And of course it is now four years since the raid on the leg and we still have not seen the case come to court. I would like to think that it will all blow up just in time for the election but I guess we will have to just wait and see.

Written by Stephen Rees

December 29, 2007 at 12:58 pm

Posted in Environment, politics

New Light Rail Line for San Diego

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Union Tribune

This is the sort of thing that I would like to see here. We have a lot of railway track in this region – most of it has plenty of spare capacity. Upgrading it is not cheap but is much cheaper than new build. This particular example came in at “$21 million a mile …the lowest-cost new-start project in the nation by far.” The train is a diesel multiple unit built by Siemens and called by them a “Desiro” – of which many examples are in use – and will be operated by Veolia : there is a bit more information on wikipedia

I tried to find a decent sized image of one of the new trains but it turns out that my own picture of one used in Ottawa is better than anything else available at present. I can envisage these running on Arbutus or the old BCER line in the valley

Otrain approaching Bayview 2006 0608

Written by Stephen Rees

December 29, 2007 at 9:41 am

Why cars are bad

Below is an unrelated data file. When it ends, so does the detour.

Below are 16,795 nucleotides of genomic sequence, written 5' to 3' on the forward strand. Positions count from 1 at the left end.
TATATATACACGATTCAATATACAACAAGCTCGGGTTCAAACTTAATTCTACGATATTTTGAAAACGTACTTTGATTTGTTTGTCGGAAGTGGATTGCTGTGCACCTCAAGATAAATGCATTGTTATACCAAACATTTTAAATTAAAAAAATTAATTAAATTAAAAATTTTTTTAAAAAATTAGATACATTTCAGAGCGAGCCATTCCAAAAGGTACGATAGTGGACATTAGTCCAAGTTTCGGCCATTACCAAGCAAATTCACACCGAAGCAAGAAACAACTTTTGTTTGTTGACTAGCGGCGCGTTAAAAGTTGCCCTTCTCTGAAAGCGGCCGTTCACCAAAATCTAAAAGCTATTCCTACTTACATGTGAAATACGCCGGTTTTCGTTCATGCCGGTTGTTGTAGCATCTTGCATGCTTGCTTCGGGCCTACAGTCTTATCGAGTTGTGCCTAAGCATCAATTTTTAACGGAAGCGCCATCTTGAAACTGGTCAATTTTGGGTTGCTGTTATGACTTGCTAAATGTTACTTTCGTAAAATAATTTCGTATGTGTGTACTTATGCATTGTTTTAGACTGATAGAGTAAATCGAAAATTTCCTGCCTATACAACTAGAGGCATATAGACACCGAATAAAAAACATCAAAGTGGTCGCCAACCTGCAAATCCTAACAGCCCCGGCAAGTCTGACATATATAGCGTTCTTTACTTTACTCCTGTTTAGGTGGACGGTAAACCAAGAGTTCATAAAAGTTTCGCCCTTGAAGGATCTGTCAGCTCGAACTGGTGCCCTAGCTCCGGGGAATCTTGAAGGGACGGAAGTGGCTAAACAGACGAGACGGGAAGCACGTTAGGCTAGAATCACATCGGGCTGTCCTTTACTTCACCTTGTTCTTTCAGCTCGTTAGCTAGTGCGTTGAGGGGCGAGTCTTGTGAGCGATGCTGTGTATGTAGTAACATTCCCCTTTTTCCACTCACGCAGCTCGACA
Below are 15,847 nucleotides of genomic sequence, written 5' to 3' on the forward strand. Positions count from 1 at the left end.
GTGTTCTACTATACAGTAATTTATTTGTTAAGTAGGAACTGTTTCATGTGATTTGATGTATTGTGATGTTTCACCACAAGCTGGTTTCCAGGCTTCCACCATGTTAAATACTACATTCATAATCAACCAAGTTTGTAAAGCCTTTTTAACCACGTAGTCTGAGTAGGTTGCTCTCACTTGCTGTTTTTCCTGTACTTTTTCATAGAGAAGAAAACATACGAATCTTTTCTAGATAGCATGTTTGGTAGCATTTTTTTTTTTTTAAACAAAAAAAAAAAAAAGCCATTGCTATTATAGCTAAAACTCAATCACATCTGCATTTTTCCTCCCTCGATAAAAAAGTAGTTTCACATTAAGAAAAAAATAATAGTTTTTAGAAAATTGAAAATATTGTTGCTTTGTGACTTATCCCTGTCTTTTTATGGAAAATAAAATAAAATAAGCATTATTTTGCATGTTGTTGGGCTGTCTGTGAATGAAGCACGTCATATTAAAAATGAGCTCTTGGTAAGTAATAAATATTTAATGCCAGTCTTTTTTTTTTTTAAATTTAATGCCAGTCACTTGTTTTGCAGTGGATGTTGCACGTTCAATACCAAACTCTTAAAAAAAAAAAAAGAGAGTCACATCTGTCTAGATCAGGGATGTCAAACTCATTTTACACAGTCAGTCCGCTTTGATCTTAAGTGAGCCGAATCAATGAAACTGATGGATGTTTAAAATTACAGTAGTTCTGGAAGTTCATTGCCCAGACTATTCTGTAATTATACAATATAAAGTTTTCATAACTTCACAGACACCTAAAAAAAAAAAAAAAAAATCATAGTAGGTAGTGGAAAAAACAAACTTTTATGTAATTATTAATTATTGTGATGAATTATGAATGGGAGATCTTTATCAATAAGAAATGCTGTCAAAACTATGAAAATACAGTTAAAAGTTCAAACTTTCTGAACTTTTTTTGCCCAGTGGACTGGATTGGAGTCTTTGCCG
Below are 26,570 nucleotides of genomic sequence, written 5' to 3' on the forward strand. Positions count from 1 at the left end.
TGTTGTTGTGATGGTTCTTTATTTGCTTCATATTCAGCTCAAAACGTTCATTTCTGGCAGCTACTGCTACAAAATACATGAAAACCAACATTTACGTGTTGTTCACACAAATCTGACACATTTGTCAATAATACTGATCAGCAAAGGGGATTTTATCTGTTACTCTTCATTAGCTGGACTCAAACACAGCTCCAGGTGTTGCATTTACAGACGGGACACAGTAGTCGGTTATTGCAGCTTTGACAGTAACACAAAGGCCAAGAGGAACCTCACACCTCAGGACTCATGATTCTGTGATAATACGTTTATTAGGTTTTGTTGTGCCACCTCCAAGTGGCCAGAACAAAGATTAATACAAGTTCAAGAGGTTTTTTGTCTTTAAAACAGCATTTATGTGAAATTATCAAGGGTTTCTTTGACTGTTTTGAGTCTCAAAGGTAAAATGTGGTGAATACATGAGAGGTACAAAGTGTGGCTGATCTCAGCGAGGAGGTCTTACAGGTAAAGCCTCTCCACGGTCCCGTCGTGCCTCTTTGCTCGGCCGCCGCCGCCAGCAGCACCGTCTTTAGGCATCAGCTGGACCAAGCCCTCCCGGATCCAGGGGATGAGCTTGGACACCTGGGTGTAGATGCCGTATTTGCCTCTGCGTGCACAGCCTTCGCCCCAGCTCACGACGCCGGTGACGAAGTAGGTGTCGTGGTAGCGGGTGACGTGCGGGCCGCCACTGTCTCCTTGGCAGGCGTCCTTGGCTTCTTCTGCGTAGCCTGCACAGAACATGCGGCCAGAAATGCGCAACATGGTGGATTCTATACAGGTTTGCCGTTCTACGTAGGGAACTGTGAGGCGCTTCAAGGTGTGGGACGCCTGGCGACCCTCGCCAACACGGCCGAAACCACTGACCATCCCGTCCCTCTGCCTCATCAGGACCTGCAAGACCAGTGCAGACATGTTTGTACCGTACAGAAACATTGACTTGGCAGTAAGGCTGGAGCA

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This should link to another WordPress blog on transit, which has some US figures comparing the cost of using a car and transit.

What makes this relevant to readers of this blog is that our media is currently full of stories about the transit fare increase here. And this aspect, of course, was not covered at all. ( Or perhaps was not covered by the sources I have checked so far.) Now the media types will of course point to pressure on space and time. Even though most media have been filling up on reviews of the year and even more agency clippings than usual, to cover for staff holidays and the subsequent news shortage. But there is also a sneaky suspicion that I have that local free newspapers utterly depend on adverts – and the CBC looks just like a commercial tv station with its frequent interruptions of every program for commercials. And a big slab of those come from companies that make or sell cars or the fuel for them or bits to keep them going. It is not often that these ads slag off transit (remember the “wet dog smell” bus sign in a GM ad published by the Straight last year?) but that does not stop the news side of the business picking up all the bad things it can associate with transit.

The worst bit of the story on the CBC last night was the dramatic improvement that Translink is now claiming for its approval rating. Apparently the comparison made by the Translink report was with the year of the bus strike.

I watched “Citizen Kane” again this week. Back at the end of the last century, many more people in major cities were dependent on transit, which was run by a private sector concern. So for a new young publisher, stories that targeted the “transit trust” were sure to sell more papers. Things don’t change that much.

Written by Stephen Rees

December 29, 2007 at 7:42 am

Posted in transit